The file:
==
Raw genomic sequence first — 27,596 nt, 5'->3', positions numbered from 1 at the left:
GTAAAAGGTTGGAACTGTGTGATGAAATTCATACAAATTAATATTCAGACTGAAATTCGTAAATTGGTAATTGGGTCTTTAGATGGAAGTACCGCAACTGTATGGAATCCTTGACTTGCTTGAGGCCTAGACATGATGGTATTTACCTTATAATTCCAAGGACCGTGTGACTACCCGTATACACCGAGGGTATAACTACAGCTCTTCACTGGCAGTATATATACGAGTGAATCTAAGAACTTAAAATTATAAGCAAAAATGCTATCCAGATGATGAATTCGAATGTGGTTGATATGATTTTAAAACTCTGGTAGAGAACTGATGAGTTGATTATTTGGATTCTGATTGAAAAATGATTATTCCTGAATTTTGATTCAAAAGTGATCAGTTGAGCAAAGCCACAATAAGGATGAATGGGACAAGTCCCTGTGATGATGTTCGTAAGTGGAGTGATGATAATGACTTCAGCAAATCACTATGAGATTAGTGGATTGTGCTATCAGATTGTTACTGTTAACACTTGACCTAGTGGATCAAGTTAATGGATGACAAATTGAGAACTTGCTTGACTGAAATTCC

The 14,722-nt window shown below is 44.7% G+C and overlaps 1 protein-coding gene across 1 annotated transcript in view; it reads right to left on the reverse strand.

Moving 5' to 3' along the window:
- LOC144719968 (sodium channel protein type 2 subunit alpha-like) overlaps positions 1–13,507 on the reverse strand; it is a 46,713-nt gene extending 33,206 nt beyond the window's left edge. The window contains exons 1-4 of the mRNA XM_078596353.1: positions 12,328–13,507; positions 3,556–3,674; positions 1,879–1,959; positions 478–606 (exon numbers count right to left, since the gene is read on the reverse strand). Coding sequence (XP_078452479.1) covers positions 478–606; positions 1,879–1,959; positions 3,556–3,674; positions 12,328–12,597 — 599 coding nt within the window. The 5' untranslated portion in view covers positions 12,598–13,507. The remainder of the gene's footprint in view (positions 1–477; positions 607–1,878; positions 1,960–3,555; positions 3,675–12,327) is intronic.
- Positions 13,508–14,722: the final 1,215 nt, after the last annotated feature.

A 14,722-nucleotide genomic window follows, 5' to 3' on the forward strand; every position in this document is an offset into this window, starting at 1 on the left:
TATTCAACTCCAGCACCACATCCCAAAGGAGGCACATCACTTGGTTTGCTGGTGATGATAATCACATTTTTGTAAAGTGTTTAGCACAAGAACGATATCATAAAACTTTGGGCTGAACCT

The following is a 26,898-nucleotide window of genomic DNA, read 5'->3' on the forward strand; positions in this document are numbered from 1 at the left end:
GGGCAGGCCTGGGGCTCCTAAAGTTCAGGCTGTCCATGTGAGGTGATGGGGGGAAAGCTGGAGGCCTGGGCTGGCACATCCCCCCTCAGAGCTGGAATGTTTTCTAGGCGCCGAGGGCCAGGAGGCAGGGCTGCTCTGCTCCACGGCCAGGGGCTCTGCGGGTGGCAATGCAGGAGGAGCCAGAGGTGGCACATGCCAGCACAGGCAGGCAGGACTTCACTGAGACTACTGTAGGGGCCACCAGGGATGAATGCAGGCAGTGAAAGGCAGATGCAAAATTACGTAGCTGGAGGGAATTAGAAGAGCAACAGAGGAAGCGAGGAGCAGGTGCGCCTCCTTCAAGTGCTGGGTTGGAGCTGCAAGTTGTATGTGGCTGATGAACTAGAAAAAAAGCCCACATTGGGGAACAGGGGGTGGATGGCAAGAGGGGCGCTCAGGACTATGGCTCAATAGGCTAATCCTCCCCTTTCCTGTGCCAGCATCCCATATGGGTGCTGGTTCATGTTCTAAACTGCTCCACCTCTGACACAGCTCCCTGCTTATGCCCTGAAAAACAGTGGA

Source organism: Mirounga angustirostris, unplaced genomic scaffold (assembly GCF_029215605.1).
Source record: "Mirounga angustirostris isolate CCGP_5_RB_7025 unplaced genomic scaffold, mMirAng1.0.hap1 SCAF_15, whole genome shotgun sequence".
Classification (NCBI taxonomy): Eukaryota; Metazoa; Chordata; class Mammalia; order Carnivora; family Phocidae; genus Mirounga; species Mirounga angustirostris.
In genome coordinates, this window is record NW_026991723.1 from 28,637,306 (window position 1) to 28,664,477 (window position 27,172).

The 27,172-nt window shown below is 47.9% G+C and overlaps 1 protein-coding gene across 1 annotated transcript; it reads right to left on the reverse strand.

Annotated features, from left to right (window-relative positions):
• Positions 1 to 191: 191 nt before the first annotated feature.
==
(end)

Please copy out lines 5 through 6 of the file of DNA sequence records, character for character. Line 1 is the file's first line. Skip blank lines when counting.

- LOC144719968 (sodium channel protein type 2 subunit alpha-like) overlaps positions 1–13,507 on the reverse strand; it is a 46,713-nt gene extending 33,206 nt beyond the window's left edge. The window contains exons 1-4 of the mRNA XM_078596353.1: positions 12,328–13,507; positions 3,556–3,674; positions 1,879–1,959; positions 478–606 (exon numbers count right to left, since the gene is read on the reverse strand). Coding sequence (XP_078452479.1) covers positions 478–606; positions 1,879–1,959; positions 3,556–3,674; positions 12,328–12,597 — 599 coding nt within the window. The 5' untranslated portion in view covers positions 12,598–13,507. The remainder of the gene's footprint in view (positions 1–477; positions 607–1,878; positions 1,960–3,555; positions 3,675–12,327) is intronic.
- Positions 13,508–14,722: the final 1,215 nt, after the last annotated feature.